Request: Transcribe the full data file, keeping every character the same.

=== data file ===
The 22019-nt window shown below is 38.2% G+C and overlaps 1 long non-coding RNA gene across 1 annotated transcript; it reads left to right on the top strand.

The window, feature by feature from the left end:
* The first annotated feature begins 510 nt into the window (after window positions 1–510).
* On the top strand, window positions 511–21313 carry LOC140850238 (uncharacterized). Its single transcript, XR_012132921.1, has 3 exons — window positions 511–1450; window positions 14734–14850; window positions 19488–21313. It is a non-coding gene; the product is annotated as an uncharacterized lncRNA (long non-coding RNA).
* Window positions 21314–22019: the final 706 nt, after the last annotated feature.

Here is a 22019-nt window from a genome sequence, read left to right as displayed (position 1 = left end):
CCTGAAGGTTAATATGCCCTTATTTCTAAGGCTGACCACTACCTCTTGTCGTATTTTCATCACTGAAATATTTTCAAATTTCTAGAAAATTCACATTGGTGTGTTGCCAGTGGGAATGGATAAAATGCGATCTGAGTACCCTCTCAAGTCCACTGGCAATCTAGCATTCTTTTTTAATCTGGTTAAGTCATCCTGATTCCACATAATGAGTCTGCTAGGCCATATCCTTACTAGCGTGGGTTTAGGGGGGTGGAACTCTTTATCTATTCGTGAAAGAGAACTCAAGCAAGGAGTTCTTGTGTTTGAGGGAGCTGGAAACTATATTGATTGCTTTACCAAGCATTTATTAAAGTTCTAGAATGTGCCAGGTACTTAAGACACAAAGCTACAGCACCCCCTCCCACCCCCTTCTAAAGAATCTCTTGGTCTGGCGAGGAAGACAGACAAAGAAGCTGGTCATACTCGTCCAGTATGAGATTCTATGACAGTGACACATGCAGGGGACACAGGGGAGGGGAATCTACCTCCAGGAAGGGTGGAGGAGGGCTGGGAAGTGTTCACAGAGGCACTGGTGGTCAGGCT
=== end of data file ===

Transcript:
The 22019-nt window shown below is 38.2% G+C and overlaps 1 long non-coding RNA gene across 1 annotated transcript; it reads left to right on the top strand.

The window, feature by feature from the left end:
* The first annotated feature begins 510 nt into the window (after window positions 1–510).
* On the top strand, window positions 511–21313 carry LOC140850238 (uncharacterized). Its single transcript, XR_012132921.1, has 3 exons — window positions 511–1450; window positions 14734–14850; window positions 19488–21313. It is a non-coding gene; the product is annotated as an uncharacterized lncRNA (long non-coding RNA).
* Window positions 21314–22019: the final 706 nt, after the last annotated feature.

Here is a 22019-nt window from a genome sequence, read left to right as displayed (position 1 = left end):
CCTGAAGGTTAATATGCCCTTATTTCTAAGGCTGACCACTACCTCTTGTCGTATTTTCATCACTGAAATATTTTCAAATTTCTAGAAAATTCACATTGGTGTGTTGCCAGTGGGAATGGATAAAATGCGATCTGAGTACCCTCTCAAGTCCACTGGCAATCTAGCATTCTTTTTTAATCTGGTTAAGTCATCCTGATTCCACATAATGAGTCTGCTAGGCCATATCCTTACTAGCGTGGGTTTAGGGGGGTGGAACTCTTTATCTATTCGTGAAAGAGAACTCAAGCAAGGAGTTCTTGTGTTTGAGGGAGCTGGAAACTATATTGATTGCTTTACCAAGCATTTATTAAAGTTCTAGAATGTGCCAGGTACTTAAGACACAAAGCTACAGCACCCCCTCCCACCCCCTTCTAAAGAATCTCTTGGTCTGGCGAGGAAGACAGACAAAGAAGCTGGTCATACTCGTCCAGTATGAGATTCTATGACAGTGACACATGCAGGGGACACAGGGGAGGGGAATCTACCTCCAGGAAGGGTGGAGGAGGGCTGGGAAGTGTTCACAGAGGCACTGGTGGTCAGGCT